The state of Wyoming has petitioned the Supreme Court to hear its challenge of the Clinton-era "roadless rule," which places restrictions on road-building to carry out energy exploration and production, logging and other commercial activities on more than 58 million acres of forest lands.
Wyoming asked the high court to review the October 2011 decision of the U.S. Court of Appeals for the Tenth Circuit overturning an opinion of U.S. District Judge Clarence Brimmer of Wyoming, who had issued a permanent injunction against the enforcement of the roadless rule (see Daily GPI, Oct. 25, 2011). Because the U.S. Forest Service promulgated the road-building rule in violation of the National Environmental Policy Act (NEPA) and Wildness Act, it "must be set aside," Brimmer wrote in his 2008 decision (see Daily GPI, Aug. 14, 2008).
"I believe that Judge Brimmer provided a well-reasoned opinion, which stated that the Forest Service circumvented Congress with the roadless rule, and I hope that opinion will be reinstated by the Supreme Court," said Wyoming Gov. Matt Mead.
The roadless rule has had a long and tortuous history in the courts. The Wyoming district court first enjoined enforcement of the Clinton-era rule in 2003, saying it violated the Wilderness Act and NEPA. That decision was then appealed to the Tenth Circuit. But the appeal was dismissed as moot in 2005 because during the pendency of the appeal the Forest Service adopted the state petitions rule, which superseded the roadless rule.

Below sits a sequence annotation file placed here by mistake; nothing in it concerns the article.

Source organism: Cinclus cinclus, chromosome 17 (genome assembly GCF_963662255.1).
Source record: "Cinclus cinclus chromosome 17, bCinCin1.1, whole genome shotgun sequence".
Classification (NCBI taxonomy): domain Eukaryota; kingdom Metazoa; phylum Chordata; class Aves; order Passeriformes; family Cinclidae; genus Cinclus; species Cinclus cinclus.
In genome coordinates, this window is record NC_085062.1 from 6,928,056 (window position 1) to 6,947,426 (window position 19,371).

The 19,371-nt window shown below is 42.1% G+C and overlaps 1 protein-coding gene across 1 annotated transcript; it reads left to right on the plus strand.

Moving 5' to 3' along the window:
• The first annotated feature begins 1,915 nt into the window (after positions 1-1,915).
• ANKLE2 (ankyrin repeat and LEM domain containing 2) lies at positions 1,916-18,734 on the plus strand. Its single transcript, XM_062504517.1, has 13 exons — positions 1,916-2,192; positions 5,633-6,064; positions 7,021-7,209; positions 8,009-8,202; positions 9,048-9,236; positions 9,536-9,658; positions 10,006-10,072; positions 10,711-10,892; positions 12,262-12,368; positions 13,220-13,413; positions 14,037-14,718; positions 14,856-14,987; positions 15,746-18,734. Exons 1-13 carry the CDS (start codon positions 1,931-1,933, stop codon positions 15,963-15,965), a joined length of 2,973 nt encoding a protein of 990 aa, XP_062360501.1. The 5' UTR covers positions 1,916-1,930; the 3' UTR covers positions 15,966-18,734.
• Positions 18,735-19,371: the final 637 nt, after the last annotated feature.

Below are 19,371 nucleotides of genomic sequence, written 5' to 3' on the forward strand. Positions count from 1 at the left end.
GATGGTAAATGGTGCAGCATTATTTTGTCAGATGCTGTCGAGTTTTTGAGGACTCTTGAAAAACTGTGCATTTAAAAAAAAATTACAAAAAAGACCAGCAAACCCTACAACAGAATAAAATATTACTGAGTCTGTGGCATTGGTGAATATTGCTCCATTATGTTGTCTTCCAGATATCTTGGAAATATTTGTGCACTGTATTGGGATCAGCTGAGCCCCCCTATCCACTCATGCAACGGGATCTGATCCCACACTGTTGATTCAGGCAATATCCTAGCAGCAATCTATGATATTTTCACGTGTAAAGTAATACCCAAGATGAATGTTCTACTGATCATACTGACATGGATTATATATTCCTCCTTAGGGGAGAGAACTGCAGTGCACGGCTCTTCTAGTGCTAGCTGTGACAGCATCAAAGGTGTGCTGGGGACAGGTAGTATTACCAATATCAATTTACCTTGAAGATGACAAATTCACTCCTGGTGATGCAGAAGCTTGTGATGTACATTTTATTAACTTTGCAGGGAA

The state petitions rule established a process for state governors to petition the Agriculture Department to potentially open up vast areas of remote national forest lands in their respective states to road building, energy exploration and other activities. The rule gave state governors the option to either keep their wilderness lands roadless or open them up to development.
In 2006 a judge for the U.S. District Court for the Northern District of California reinstated the roadless rule, despite the fact that the Wyoming district court had found that the rule violated federal law (see Daily GPI, Sept. 21, 2006). That set the stage for the state of Wyoming to once again renew its challenge of the roadless rule.
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